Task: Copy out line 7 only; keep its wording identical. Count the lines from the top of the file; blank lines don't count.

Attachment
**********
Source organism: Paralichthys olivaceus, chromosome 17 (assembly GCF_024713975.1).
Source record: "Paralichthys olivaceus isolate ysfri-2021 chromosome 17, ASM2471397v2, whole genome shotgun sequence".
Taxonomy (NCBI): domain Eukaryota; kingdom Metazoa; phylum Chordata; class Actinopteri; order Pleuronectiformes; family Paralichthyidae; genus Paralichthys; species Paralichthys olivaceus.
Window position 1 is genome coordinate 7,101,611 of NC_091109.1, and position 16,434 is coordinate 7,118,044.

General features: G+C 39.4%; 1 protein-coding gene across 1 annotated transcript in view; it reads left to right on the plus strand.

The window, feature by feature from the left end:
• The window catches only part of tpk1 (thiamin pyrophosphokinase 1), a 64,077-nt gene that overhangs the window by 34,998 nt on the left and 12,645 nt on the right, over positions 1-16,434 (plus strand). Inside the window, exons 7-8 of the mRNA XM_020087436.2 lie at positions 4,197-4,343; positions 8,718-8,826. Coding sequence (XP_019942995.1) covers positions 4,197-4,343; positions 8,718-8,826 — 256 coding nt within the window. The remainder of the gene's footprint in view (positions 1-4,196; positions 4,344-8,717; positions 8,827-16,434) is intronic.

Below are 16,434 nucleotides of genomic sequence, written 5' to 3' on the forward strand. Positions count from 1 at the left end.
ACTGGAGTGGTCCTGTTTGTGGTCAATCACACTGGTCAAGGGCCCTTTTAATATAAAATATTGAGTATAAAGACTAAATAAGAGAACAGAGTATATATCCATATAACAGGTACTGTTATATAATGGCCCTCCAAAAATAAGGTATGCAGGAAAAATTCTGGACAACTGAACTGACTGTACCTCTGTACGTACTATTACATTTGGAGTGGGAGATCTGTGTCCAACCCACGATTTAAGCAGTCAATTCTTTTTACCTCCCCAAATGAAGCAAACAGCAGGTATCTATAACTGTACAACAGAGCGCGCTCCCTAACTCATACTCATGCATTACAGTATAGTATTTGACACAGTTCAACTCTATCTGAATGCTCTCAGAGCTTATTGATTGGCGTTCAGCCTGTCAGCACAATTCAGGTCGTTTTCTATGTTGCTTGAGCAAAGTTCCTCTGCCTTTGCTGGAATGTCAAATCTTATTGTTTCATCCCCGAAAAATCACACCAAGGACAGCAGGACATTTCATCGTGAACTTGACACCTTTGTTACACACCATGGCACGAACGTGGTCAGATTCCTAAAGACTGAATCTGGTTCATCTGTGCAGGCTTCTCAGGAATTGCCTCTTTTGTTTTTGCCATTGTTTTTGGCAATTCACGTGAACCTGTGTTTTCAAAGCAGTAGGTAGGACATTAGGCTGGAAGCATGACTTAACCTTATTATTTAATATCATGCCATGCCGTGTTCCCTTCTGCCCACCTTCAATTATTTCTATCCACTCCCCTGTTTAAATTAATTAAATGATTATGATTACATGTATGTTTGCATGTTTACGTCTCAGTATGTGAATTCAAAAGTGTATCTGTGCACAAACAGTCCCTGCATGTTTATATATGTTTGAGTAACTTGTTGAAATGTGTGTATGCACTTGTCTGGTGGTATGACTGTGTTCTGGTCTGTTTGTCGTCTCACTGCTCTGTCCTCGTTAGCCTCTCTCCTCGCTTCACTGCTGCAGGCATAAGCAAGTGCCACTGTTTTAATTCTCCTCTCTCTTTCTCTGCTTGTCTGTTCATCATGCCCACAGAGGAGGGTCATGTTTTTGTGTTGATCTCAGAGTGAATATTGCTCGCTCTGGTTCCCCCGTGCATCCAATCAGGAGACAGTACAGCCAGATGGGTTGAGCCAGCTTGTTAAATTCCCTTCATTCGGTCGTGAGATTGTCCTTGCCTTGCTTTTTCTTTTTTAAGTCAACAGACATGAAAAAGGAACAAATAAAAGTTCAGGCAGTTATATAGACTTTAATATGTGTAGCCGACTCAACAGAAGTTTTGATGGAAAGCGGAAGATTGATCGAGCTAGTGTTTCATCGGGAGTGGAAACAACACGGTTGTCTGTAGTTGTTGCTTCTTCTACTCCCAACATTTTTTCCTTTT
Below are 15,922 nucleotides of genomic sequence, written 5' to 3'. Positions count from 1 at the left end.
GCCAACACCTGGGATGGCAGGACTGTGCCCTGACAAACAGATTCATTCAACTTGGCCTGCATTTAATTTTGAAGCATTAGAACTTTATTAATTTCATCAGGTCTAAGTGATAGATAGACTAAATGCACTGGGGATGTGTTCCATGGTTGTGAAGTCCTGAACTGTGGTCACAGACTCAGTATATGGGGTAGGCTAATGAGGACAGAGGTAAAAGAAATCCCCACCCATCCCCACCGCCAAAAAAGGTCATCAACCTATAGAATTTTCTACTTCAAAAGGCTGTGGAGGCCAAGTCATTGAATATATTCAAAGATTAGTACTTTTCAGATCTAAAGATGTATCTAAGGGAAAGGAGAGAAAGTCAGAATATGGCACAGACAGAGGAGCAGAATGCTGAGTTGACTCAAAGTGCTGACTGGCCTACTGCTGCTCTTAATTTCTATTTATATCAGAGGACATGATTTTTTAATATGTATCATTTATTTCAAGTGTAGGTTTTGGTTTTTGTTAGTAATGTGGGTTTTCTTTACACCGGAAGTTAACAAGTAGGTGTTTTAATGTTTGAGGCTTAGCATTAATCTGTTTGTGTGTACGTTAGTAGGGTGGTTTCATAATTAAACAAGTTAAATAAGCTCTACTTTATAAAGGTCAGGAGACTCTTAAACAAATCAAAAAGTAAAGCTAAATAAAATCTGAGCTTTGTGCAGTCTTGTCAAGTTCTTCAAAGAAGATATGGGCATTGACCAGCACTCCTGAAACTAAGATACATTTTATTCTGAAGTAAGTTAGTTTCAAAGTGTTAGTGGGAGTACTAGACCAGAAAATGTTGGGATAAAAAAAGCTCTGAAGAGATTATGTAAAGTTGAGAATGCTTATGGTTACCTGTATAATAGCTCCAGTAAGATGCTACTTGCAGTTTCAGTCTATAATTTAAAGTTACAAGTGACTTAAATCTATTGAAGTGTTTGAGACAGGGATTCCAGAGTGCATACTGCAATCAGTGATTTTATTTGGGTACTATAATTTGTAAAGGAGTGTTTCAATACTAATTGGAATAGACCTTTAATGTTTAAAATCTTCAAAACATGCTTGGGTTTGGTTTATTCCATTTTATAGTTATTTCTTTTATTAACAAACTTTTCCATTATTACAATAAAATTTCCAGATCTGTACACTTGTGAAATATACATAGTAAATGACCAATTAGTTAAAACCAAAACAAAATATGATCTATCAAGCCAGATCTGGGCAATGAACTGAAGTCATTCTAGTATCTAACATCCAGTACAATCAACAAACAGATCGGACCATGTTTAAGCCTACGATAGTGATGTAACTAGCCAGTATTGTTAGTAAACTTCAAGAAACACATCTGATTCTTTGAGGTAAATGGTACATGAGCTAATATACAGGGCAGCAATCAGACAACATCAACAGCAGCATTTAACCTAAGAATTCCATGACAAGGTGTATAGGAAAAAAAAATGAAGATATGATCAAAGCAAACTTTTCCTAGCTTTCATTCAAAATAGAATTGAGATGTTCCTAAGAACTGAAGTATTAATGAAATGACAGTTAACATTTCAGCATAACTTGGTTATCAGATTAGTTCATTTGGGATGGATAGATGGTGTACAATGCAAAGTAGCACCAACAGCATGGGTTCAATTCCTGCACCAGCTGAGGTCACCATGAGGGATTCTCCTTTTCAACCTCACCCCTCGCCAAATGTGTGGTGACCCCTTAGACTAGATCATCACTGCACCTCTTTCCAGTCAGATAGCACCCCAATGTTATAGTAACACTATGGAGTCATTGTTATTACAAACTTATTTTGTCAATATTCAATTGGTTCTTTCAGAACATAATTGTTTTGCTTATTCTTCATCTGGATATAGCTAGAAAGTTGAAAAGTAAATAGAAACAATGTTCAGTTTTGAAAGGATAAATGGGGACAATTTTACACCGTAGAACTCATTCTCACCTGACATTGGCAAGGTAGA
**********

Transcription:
• The window catches only part of tpk1 (thiamin pyrophosphokinase 1), a 64,077-nt gene that overhangs the window by 34,998 nt on the left and 12,645 nt on the right, over positions 1-16,434 (plus strand). Inside the window, exons 7-8 of the mRNA XM_020087436.2 lie at positions 4,197-4,343; positions 8,718-8,826. Coding sequence (XP_019942995.1) covers positions 4,197-4,343; positions 8,718-8,826 — 256 coding nt within the window. The remainder of the gene's footprint in view (positions 1-4,196; positions 4,344-8,717; positions 8,827-16,434) is intronic.